The new thought police

Joan W. Scott in The Nation:

ImageSince Wise's letter, a number of university leaders have echoed her invocation of civility. In September, Nicholas Dirks—once a postcolonial historian and anthropologist who wrote critically of British rule in India, and now chancellor of the University of California, Berkeley—released a statement to his campus community. Reminding his constituents that 2014 was the 50th anniversary of the Free Speech Movement, he called for civility in terms that should surprise anyone who has studied the First Amendment or the long history of academic freedom: “We can only exercise our right to free speech insofar as we feel safe and respected in doing so, and this in turn requires that people treat each other with civility. Simply put, courteousness and respect in words and deeds are basic preconditions to any meaningful exchange of ideas. In this sense, free speech and civility are two sides of a single coin—the coin of open, democratic society.” Dirks seems to have forgotten that the Free Speech Movement was not an event characterized by civility either in its expression or in its suppression.

Within days of Dirks's statement, Eric Barron, the president of Penn State, released a video message to his own community deploring the erosion of civility in university discourse. The video was provoked by the controversy over a child-sexual-abuse scandal involving coaches of the school's fabled football team. “Respect is a core value at Penn State,” Barron said in a statement. And so “we ask you to consciously choose civility and to support those whose words and actions serve to promote respectful disagreement and thereby strengthen our community.”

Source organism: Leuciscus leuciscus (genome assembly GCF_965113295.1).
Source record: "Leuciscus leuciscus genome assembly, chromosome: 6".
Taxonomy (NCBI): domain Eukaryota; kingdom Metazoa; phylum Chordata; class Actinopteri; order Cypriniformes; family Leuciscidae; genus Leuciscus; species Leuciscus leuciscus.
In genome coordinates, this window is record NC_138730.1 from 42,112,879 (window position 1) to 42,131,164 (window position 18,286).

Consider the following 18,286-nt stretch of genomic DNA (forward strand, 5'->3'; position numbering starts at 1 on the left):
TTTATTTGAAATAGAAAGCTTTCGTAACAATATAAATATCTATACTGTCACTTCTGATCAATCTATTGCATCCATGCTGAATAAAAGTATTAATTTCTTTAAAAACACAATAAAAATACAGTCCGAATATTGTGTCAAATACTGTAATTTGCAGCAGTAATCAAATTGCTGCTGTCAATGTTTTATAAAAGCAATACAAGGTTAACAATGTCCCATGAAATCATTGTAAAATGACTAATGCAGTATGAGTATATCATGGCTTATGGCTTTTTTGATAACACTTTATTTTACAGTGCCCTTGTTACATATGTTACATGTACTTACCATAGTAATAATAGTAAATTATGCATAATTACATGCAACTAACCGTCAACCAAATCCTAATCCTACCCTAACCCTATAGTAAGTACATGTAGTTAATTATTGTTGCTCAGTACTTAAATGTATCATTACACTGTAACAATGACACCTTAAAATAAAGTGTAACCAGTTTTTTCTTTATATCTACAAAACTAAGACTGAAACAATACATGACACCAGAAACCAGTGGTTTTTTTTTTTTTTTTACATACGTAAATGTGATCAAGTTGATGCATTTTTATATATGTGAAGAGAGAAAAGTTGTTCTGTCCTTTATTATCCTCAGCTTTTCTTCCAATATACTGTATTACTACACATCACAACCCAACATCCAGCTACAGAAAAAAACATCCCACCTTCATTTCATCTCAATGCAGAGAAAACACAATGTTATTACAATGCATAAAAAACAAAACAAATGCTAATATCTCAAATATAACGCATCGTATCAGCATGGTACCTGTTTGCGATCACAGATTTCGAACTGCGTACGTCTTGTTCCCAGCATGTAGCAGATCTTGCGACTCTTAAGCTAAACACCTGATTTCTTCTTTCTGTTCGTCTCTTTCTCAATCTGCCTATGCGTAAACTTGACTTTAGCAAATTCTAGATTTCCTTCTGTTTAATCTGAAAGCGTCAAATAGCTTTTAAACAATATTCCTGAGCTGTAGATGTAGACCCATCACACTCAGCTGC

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“Civility” has become a watch word for academic administrators. Earlier this year, Inside Higher Ed released a survey of college and university chief academic officers, which found that “a majority of provosts are concerned about declining faculty civility in American higher education.” Most of these provosts also “believe that civility is a legitimate criterion in hiring and evaluating faculty members,” and most think that faculty incivility is directed primarily at administrators. The survey brought into the open what has perhaps long been an unarticulated requirement for promotion and tenure: a certain kind of deference to those in power.

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